Videos of Chicago Police Shooting of Teen Cedrick Chatman Released

© AP Photo/M. Spencer Green Mark Smolens, left, Nicole Barkowski, and Brian Coffman right, attorneys for the family of Cedrick Chatman, who was shot and killed by Chicago police in 2013, speak at a news conference at the federal cour…
© AP Photo/M. Spencer Green Mark Smolens, left, Nicole Barkowski, and Brian Coffman right, attorneys for the family of Cedrick Chatman, who was shot and killed by Chicago police in 2013, speak at a news conference at the federal cour…

Videos of another fatal shooting by a white Chicago police officer of a black teenager were released Thursday, after a federal judge’s order that blasted the city for abruptly reversing its opposition to making the surveillance footage public. 

“I went to a lot of trouble to decide this issue, and then I get this motion last night saying that this is the Age of Enlightenment with the city and we’re going to be transparent,” U.S. District Judge Robert Gettleman said in lifting his protective order on the video evidence. “I think it’s irresponsible.”

Attorneys for Cedrick Chatman’s family have said the videos of his January 2013 shooting contradict statements from police that Chatman had turned and pointed a dark object at police as he ran, prompting Officer Kevin Fry to fire in fear of his life. The object turned out to be a black iPhone box.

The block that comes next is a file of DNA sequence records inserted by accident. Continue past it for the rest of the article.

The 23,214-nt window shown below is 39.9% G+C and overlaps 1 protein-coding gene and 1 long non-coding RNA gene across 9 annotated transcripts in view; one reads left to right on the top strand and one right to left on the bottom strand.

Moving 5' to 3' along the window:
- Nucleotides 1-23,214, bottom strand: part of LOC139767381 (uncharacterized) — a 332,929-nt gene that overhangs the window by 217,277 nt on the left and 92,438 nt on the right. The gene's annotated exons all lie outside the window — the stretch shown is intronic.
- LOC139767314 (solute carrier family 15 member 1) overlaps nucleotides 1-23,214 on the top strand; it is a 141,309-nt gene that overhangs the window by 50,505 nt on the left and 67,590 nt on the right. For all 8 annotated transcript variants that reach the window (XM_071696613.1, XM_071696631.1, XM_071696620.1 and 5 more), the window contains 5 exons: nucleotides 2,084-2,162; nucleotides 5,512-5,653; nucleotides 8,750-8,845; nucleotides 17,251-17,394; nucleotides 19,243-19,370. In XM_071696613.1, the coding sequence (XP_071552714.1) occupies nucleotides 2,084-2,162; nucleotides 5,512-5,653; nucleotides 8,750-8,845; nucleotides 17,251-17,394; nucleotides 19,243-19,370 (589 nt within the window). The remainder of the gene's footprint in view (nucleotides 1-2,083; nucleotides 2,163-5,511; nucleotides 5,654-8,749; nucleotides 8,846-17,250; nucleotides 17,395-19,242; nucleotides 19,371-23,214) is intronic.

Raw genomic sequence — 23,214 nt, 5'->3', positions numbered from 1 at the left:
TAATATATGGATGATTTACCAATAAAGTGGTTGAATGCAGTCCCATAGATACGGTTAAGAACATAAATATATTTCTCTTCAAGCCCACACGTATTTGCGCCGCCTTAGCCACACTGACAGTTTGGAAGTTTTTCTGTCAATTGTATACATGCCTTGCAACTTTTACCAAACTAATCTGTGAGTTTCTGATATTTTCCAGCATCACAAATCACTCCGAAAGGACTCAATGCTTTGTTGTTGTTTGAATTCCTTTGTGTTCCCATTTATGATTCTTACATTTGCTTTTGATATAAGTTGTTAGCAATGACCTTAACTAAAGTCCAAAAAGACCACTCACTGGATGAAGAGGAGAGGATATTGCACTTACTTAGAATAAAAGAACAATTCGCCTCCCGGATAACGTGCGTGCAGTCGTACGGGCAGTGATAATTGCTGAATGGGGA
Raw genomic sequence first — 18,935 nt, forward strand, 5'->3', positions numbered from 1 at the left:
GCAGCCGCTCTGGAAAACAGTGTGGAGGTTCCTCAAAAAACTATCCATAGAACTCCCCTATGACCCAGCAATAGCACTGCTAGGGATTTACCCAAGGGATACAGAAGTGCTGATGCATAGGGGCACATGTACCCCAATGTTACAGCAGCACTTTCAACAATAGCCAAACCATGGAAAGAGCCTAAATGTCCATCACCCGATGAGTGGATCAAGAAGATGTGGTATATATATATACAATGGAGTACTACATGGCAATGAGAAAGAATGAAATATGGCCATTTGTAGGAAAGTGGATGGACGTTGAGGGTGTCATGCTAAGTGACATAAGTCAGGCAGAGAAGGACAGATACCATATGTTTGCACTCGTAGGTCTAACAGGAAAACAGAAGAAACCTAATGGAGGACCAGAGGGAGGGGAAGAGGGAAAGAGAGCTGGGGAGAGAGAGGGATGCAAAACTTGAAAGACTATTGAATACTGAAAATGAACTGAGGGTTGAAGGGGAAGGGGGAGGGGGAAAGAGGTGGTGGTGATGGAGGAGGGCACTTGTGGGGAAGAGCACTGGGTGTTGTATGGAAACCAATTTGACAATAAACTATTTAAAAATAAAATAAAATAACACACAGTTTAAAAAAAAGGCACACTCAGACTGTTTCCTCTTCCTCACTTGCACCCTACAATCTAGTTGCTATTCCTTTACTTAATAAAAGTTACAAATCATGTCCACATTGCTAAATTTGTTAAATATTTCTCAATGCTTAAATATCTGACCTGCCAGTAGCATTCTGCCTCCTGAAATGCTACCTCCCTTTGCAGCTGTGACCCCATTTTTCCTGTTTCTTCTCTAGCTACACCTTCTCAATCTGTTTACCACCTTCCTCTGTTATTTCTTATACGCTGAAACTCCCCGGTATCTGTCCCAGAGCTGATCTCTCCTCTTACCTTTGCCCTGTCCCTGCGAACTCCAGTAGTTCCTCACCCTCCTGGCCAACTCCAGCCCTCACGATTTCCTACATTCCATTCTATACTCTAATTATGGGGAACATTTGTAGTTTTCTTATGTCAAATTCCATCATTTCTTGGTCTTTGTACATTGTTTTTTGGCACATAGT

With Gettleman signing off on the release, the surveillance footage was made available Thursday afternoon. The videos were obtained from a police surveillance camera as well as cameras outside a convenience store and by South Shore High School.

Both sides agree that, unlike the now-infamous dash-cam video of the Laquan McDonald shooting, the surveillance videos in the Chatman case are low-quality and show only a distant view of the shooting.

However, lawyers for Chatman’s family say the footage shows the teen was clearly running away from police and about to turn a corner when he was shot.

Mayor Rahm Emanuel’s administration had argued for months that releasing the video could inflame the public and jeopardize a fair trial in the family’s lawsuit. In a surprise court filing Wednesday, though, the city dropped its opposition, citing the ongoing work of Emanuel’s Task Force on Police Accountability, which is expected to issue recommendations in March on the city’s long-standing policy of keeping police shooting videos from the public.

Before Gettleman ruled on the motion Thursday, Jonathan Green, an assistant corporation counsel, told the judge the city is being forced to adapt to “a new world” in which new technologies and the public demand for information on police shootings have taken precedence over the city’s longstanding policy to keep evidence in pending cases under wraps.

In the meantime, Green said, the city had decided that in this case “the public’s right to disclosure” outweighed concerns over jeopardizing a fair trial.

“We are making a policy change on behalf of the people of Chicago,” Green said.

But Gettleman said the city had been disingenuous in its previous arguments that the videos would not be part of any pretrial motions and therefore should be legally barred from being released to the public.

“I am very disturbed about the way this happened,” Gettleman said.

After court, Brian Coffman, who represents Chatman’s family, said the family was suspicious of the timing of the city’s about-face. He said Green’s unusual “speech” in court showed how the city was “really trying to control the message.”

“The city of Chicago has had not only the last month and a half they’ve had over the last 2 { years to be transparent in this case,” Coffman said.

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Source: Chicago Tribune | Jason Meisner